An Introduction to ‘Hound Life’

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By Sarah Gaffney

“People have been trying to understand dogs ever since the beginning of time. One never knows what they’ll do. You can read every day where a dog saved the life of a drowning child, or lay down his life for his master. Some people call this loyalty. I don’t. I may be wrong, but I call it love – the deepest kind of love.” – Wilson Rawls

The human relationship with dogs extends back more than 30,000 years and has proved to be beneficial for the two species on both the emotional and physical levels. Although it is difficult to explain, there is an almost spiritual connection shared with owners and their dogs. What’s referred to as a “deep understanding” between the two is coined as one of the strongest bonds on earth and can only be found between hunters and their hunting dogs.

image20As the “Made in America” breed, the coonhound brings poise, passion, and a whole lot of heart to the hunting world. In the late 18th century many European-type hunting dogs were brought to the United States, most being of Irish, English and French decent. This is where most of the modern coonhound breeds find their origins. There are several individual breeds of coonhound:

  • Black and Tan Coonhound
  • Bluetick Coonhound
  • American English Redtick Coonhound
  • Plott Hound
  • Redbone Coonhound
  • Treeing Walker Coonhound

houndMost of the hound breeds are very gentle, relaxed, and easy-going when not hunting. Although they tend to have a calm attitude and laid-back demeanor, don’t let that fool you. These strong-willed hunting dogs can be tough to train! Widely-used and acclaimed for its speed and agility ranging from lowlands to steep Rocky Mountain terrain, the coonhound breeds are adaptable hunters. From the beginning, coonhounds were bred for the purpose of treeing game, and its treeing instinct is natural; it has been bred into them for many generations. Coonhounds possess a no-quit attitude and aim to please their owners. They are extremely adaptable, which allows them to compete in coonhound events, obedience training, tracking game, rally, and competitive dog shows.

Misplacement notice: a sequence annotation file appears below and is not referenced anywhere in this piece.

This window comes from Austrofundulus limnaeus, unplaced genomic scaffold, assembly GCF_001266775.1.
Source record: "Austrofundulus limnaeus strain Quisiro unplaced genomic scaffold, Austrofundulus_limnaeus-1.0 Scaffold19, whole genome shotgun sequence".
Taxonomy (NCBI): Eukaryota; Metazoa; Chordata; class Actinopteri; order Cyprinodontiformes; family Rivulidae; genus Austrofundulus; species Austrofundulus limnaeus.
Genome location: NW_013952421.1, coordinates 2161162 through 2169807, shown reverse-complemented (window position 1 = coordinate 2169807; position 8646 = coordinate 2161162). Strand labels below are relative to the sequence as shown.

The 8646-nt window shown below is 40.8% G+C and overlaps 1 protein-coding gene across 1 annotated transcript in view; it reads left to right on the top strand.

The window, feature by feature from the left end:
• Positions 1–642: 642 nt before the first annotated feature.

hound_bayingAfter a coonhound is properly trained – that is taught to know what animal they are supposed to be hunting – it is taken out to the woods to practice hunting wild game. Although, known for traditionally hunting raccoon these coonhounds can be used to hunt bears, big cats, coyotes, etc. If they can smell the game and are praised for hunting it, they will continue to find it.

People who do not already hunt with coonhounds might not understand how the process of hunting with a coonhound takes place. Once in the woods, coonhounds are given a verbal cue before turning them off their leads. The dogs generally take off and begin hunting after their “prey.” Once they locate a track by scent, they will start by “striking,” which is a trailing bark while running onward towards the desired game.

While trailing the game, the coonhound’s job is to chase the target species up a tree and hold it there. They will stand against the tree up on their hind legs “locating”– a sound only a coonhound can make. When a hound trees its quarry, it releases short bursts of very deep ‘chops’ or drawn out ‘bawls’.

That’s it. As far as the hound is concerned, it’s game over and with every canine muscle tightened, that gentle long-eared coonhound becomes a focused athlete with a single driven purpose. The rest of the hunt is the hunter’s job. Sometimes they will shoot the treed game, sometimes they won’t.

image2Hunting a coonhound requires patience, technique, understanding and acceptance of the characteristics of your dog’s breed. Properly training your hound will not only help to establish the dog’s position in the family or hunting pack, but it will help establish a stronger bond between owner and pet. Throughout a hound’s lifetime, there is the highest level of understanding between man and beast which is rooted in the kind of mutual respect enjoyed by teammates. Of course, there’s one more thing that completes the package of a great hound: heart.

More About Sarah Gaffney:  Besides contributing to the Sportsmen’s Alliance Faces of Hunters series, Sarah is the executive publisher for Outdoor Insiders, where she helps introduce and pass along the hunting and fishing heritage. Sarah is also a booking agent and hunting guide with TBarrZ Outfitters, which allows her to get new hunters into the field. You can follow Sarah on Twitter and Instagram.